BRICKS and mortar do not a university make. But buildings and research facilities certainly do help attract the outstanding students, scientists, and research funding that are critical for nurturing a university's reputation.
That's why the low-key 20th birthday party held Thursday for the Physical Sciences Laboratory Building (PSLB) at Bowling Green State University deserves note.
Opened in 1984, PSLB was the first research facility as such at BGSU. Remember that BGSU historically was a teachers' college. Scientific research in chemistry and other physical sciences began there only in relatively recent years.
The facility was a milestone because it marked a turning point in scientific research for northwest Ohio. Participating in the opening ceremonies were the president of the American Chemical Society and chair of the ACS's Toledo Section. That was Dr. Paul Block, Jr., a chemist and then publisher of this newspaper.
Most of the building now houses chemistry research facilities, including the renowned Center for Photochemical Sciences.
The center's achievements include creation of the world's first PhD program in photochemistry, the study of light interacting with matter. It's a field that underpins commercial products - such as photography, digital imaging, and xerography - that account for billions of dollars in sales every year.
Dr. Douglas C. Neckers, founder and executive director of the center, played a key role in making PSLB a reality. In many ways, Dr. Neckers, who chaired the BGSU chemistry department from 1973 to 1996, was father of that oddly named facility.
He did more than shepherd plans for the building through the university board of trustees. Dr. Neckers attracted the sharp eye of Harold McMaster and Helen McMaster, among the premier philanthropists in northwest Ohio. The McMasters' generosity put key research equipment into the PSLB, and helped propel the photochemistry center to international prominence.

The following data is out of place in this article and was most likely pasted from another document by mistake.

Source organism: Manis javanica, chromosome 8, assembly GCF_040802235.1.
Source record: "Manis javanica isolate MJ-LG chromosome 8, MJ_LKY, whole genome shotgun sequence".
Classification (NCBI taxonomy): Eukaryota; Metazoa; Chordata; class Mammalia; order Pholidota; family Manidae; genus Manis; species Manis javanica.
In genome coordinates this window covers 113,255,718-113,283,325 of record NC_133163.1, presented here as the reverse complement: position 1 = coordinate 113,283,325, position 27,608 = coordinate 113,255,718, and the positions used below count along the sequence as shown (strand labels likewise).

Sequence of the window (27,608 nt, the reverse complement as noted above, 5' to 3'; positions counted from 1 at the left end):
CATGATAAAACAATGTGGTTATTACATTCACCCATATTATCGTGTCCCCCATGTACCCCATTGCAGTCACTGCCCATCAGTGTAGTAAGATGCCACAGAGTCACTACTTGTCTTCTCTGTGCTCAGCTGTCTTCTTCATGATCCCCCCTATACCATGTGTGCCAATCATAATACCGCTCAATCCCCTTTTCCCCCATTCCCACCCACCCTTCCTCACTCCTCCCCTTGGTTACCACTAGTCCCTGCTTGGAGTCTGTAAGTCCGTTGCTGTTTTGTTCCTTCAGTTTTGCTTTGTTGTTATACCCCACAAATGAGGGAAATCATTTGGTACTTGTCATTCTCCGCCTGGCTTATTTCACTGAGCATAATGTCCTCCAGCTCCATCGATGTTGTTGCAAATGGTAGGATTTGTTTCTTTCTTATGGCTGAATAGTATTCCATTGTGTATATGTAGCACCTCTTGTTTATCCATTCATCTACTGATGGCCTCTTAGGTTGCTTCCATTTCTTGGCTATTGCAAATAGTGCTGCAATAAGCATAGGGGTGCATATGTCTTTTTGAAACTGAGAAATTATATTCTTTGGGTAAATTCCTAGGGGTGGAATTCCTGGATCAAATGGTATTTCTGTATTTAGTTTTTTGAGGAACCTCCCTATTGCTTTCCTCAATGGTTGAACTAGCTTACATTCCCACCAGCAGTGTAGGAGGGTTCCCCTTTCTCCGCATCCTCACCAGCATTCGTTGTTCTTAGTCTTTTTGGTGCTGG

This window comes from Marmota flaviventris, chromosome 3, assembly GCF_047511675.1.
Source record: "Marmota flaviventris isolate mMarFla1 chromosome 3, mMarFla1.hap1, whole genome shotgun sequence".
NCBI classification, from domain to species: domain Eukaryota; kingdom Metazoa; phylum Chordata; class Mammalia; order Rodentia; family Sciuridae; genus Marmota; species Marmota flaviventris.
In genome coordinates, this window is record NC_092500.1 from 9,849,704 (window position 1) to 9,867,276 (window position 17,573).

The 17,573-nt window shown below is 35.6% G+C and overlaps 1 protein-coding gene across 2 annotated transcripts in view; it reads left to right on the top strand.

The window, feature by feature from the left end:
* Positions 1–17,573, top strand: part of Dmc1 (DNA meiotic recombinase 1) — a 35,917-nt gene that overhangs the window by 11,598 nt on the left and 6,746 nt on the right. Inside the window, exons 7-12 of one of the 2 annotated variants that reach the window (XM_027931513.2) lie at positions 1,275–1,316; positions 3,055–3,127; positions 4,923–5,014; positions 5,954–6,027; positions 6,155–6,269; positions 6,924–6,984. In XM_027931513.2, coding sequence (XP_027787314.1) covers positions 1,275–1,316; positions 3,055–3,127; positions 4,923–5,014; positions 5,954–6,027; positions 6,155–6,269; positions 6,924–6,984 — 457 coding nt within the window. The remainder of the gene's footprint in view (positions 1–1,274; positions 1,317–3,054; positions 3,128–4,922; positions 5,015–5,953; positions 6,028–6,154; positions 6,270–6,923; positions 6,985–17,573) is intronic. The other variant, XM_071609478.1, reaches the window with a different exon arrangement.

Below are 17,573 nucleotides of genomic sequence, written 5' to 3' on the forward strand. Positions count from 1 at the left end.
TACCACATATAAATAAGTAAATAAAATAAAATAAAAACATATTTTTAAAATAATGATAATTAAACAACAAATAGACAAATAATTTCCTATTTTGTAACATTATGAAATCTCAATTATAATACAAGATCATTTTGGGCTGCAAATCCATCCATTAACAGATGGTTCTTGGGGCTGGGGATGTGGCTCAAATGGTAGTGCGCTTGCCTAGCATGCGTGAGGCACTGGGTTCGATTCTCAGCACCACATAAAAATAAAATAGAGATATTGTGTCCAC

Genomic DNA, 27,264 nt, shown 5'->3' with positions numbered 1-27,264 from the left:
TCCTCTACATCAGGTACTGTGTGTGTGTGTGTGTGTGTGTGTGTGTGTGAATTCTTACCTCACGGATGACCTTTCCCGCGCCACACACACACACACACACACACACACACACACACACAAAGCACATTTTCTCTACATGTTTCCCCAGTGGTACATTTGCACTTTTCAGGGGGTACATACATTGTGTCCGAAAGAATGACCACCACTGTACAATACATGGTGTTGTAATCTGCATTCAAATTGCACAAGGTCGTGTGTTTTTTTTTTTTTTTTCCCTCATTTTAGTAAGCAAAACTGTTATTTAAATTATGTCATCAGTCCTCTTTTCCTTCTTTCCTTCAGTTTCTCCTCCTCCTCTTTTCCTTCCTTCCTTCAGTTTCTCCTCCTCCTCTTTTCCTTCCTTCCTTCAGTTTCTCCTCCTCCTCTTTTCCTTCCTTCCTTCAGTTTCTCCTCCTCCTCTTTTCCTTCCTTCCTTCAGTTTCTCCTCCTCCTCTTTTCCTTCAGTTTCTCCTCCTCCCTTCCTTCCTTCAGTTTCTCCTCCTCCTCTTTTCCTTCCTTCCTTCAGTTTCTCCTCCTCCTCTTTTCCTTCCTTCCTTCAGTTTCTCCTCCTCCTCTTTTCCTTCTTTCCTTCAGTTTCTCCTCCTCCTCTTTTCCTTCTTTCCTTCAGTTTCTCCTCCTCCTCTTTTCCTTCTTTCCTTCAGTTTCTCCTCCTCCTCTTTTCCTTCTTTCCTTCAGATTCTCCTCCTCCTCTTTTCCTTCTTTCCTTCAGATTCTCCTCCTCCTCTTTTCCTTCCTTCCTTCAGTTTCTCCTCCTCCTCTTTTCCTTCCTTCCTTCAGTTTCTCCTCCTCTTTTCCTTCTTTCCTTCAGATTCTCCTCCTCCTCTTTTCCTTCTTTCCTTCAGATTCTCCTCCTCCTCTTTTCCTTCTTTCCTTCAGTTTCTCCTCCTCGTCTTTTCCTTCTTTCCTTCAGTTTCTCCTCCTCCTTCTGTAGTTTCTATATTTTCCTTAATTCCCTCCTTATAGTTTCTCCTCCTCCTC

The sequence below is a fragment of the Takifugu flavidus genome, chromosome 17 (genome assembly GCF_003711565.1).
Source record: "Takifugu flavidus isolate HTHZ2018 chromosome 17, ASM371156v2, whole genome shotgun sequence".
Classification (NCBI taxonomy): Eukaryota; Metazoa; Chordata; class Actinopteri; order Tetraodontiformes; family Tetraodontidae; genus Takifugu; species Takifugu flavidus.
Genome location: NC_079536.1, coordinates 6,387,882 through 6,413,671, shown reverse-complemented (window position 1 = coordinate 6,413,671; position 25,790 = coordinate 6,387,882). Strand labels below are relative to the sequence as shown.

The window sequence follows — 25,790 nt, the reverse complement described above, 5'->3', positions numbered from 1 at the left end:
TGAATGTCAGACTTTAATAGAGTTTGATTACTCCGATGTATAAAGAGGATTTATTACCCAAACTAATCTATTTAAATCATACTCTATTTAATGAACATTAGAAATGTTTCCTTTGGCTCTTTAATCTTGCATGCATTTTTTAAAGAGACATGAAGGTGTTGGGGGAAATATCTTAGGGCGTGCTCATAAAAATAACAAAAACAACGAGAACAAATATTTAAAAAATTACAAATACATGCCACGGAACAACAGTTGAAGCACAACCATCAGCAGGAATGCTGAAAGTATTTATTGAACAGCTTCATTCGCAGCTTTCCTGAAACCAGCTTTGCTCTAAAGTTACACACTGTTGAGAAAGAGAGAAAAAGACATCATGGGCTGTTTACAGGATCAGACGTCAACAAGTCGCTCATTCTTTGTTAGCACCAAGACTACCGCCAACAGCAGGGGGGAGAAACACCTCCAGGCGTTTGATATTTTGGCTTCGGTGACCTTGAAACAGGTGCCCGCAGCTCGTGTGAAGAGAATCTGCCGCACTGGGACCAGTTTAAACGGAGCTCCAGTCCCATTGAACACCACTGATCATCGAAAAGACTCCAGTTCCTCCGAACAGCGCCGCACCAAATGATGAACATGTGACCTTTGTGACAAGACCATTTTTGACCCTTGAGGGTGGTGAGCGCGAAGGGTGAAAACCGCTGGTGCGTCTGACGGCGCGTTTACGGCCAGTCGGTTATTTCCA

Over the last 20 years, faculty research in the PSLB has brought close to $20 million in research funding into the area. The photochemistry center trained more than 60 PhD students, whose research now is underpinning tomorrow's new commercial products. And it has been responsible for many scientific innovations.
Now, PSLB is a victim of its own success, literally bursting at the seams, with research teams forced to work in remote locations.
Perhaps the time is nearing for Dr. Neckers and others to set their sights on bricks and mortar once again. A bigger and better incarnation of the PSLB can solidify northwest Ohio's status as a center for photochemical research in the 21st century.
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